Being a teacher was never something I planned to do. It was actually something I very much planned not to do.
I studied literature at Birmingham University. Since my degree was not career-focused (such as medicine or law) the kind of job options it allowed was a common topic of conversation:
"What are you studying?"
"English and American literature."
"Uh, cool. So what kind of job can you get with that?"
"Well it’s fairly open, you can – "
"Are you going to be a teacher?"
I had nothing against teachers, but I didn't think I was cut out to be one myself. To teach, you have to be confident speaking in front of an audience (10-minute presentations in front of my university seminar group made me shaky). You have to be able to control and hold the attention of a group of people (I had the voice of a mouse). You have to be tidy and organized (nope) and care about grammar (double nope).
So how did I end up teaching? And why Mexico?
I met my Mexican boyfriend in New Zealand on a rite of passage/still-not-really-sure-what-I´m-doing-with-my-life post-university gap year that turned into two. We both worked in a hostel, where slightly high on the fumes of cleaning liquids, freshly baked bread (part of our job was to make this every morning for the guests´ breakfast) and the other various odours that the hostel emanated we fell in luuurve. I joke, it was not exactly like that. (But also, not exactly not like that.)
After cleaning hostels, working in a variety of bars, cafes, farms, and a laundry factory, as well as travelling around in a converted camper van, those New Zealand visas were up and it was time to leave. Decision-time. He had a Mexican passport, I a UK one. My sense of adventure had been sparked by life in New Zealand and rather than go home and get a proper job I now dreamt of sampling life in a very different culture—Mexico.
The thought of teaching scared me—terrified me, in fact—but it was my only legitimate job option.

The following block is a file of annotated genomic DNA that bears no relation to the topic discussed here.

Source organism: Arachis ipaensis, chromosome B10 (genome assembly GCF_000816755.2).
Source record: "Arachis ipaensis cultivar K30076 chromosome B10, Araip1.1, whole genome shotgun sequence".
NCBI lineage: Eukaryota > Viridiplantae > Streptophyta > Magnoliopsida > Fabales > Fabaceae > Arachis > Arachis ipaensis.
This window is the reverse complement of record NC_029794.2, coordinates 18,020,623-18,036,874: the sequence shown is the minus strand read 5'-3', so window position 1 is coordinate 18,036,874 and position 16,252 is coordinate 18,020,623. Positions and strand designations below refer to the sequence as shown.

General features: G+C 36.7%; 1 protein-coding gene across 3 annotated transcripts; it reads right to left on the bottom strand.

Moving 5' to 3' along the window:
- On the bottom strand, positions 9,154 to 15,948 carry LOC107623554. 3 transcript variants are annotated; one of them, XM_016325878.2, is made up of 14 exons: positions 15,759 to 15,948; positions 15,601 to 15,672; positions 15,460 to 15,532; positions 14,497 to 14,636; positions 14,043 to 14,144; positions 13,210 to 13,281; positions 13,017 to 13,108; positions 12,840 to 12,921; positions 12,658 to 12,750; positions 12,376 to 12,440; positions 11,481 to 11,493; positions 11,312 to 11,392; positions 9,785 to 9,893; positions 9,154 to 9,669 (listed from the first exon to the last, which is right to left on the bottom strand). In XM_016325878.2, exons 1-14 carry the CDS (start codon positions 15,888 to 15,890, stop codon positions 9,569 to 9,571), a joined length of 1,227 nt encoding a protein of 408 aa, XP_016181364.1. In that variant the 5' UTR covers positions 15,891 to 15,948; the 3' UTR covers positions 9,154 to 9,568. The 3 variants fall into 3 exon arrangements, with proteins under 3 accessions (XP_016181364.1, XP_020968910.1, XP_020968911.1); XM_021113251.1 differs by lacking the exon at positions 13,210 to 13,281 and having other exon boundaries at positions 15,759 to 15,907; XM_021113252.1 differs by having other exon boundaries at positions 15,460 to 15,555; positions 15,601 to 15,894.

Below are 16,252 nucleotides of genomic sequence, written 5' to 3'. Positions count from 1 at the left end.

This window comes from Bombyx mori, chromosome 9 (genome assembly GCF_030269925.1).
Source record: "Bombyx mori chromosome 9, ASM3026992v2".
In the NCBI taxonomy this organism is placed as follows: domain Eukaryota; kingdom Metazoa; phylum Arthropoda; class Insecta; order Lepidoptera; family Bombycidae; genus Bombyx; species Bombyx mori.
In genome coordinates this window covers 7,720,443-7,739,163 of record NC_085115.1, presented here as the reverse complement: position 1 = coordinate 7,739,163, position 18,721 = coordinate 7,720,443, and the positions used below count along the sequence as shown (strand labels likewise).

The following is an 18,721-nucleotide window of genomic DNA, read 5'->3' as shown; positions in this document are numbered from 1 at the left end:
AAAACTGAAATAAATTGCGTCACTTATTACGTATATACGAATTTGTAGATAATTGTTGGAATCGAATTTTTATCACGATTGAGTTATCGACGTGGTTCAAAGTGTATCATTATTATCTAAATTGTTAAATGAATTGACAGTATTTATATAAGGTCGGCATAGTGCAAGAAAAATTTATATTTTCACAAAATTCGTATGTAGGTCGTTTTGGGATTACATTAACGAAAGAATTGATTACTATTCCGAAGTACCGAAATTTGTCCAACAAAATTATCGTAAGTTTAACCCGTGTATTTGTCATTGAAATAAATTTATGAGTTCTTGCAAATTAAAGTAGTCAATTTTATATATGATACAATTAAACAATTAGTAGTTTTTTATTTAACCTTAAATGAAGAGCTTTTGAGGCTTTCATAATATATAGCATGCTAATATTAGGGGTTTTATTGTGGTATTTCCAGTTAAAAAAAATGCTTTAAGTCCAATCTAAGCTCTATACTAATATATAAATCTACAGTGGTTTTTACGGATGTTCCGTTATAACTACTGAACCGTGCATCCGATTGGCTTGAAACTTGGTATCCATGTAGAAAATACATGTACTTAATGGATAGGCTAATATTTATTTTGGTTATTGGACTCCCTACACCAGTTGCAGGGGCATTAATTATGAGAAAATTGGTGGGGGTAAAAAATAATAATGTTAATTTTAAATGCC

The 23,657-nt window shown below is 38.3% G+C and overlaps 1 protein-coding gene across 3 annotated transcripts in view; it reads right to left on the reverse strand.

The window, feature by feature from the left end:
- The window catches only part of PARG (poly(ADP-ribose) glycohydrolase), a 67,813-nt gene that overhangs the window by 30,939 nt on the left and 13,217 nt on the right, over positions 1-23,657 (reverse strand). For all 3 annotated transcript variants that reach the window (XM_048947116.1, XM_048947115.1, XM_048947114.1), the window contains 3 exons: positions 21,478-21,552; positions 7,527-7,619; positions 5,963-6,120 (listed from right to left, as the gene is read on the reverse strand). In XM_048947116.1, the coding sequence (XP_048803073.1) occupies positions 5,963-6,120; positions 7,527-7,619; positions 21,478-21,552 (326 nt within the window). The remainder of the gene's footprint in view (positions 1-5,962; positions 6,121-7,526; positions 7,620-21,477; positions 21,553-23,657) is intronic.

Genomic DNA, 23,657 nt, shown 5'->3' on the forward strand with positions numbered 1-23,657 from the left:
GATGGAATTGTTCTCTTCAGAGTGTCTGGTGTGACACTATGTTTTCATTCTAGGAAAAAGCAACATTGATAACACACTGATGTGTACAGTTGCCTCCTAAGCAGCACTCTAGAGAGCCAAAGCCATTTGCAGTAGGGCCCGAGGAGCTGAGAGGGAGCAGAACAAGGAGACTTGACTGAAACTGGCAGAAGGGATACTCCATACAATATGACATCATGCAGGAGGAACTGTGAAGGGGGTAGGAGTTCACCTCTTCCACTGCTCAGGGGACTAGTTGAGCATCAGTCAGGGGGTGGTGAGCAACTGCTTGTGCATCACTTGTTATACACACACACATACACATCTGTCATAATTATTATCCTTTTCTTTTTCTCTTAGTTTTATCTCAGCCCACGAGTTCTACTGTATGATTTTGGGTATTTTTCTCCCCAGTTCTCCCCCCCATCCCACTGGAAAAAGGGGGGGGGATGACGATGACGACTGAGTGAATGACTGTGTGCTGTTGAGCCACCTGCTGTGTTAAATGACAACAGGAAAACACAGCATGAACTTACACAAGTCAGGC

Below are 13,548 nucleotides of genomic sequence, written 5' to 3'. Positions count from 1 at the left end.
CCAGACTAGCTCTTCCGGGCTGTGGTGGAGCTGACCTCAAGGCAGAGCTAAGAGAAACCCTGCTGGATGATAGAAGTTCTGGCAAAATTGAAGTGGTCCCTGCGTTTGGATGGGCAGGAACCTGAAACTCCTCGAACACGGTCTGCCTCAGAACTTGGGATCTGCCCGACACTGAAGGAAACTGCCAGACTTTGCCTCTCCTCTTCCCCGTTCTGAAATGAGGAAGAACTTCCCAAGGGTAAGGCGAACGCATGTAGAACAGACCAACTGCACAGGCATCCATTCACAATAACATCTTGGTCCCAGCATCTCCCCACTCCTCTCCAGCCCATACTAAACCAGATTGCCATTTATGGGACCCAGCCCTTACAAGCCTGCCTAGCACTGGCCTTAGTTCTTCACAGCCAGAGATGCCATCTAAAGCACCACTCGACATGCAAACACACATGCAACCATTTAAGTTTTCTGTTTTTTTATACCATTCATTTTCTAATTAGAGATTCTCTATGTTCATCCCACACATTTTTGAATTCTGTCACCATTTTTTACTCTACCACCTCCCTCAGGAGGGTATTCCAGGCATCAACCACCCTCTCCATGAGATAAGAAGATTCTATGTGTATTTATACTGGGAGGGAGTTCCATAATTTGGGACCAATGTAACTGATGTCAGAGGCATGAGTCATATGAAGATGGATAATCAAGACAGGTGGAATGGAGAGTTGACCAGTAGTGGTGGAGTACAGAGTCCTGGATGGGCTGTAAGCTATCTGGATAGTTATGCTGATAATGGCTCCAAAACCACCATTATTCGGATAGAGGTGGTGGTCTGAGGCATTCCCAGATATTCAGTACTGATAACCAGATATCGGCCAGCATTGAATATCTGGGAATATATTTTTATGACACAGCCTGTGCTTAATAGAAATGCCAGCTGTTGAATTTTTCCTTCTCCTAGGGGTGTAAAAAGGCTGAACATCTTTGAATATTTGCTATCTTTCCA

The problem this presented was that if I went to Mexico, my only legitimate job option would be to teach because I didn’t speak Spanish. The thought of teaching scared me—terrified me, in fact—but it was somehow more appealing than the thought of returning to England and attempting to pull myself onto some kind of career ladder.
So, I returned home for three months to save and sort getting a visa. Various confusing Spanish emails, Skype calls, armfuls of paperwork and a trip to the Mexican Embassy in London later, I had a visa stamped in my passport and I was ready to go.
My job is in Aguascalientes, but I flew first to Mexico´s vibrant capital, Mexico City. The flight was a cool 11 hours; plenty of time to rehearse some Spanish phrases and read a Mexico guidebook cover to cover.
Welcome to your new life
After an uncomfortable sleep I stepped off the plane blurry-eyed, messy-haired and armed only with the overly rehearsed phrases of "no hablo Español" and "voy a ser maestra de ingles en una escuela" ("I'm going to be an English teacher in a school").
If Mexican immigration was anything like that of the US I was up for some light intimidation. But as I was called up to the desk I was met with the first of many smiling Mexicans I would encounter in my time here. She asked me something in Spanish.
"Uhh, voy a ser maestro de inglés en una escuela?" I recited the phrase I´d been practicing with a hopeful smile. (Except I messed up; I´m going to be a "maestrA" not a "maestrO.")
Never mind, she nodded in understanding, then smiled and returned my passport.
"Bienvenida a Mexico!"
Welcome to Mexico! She gestured me through to the baggage collection. I had arrived. In a city populated by four times more people than the entire country where I had just spent the last two years. I nodded a nervous gracias and stepped forward into colourful, crazy Mexico City.
Since then, I've discovered that despite my initial resistance and doubts about my ability to teach, I can do it—and I actually enjoy it. Through taking on a job I never thought I could do I have learnt a lot—about myself, about Mexico, and (somewhat against my will) about grammar.Add this article to your reading list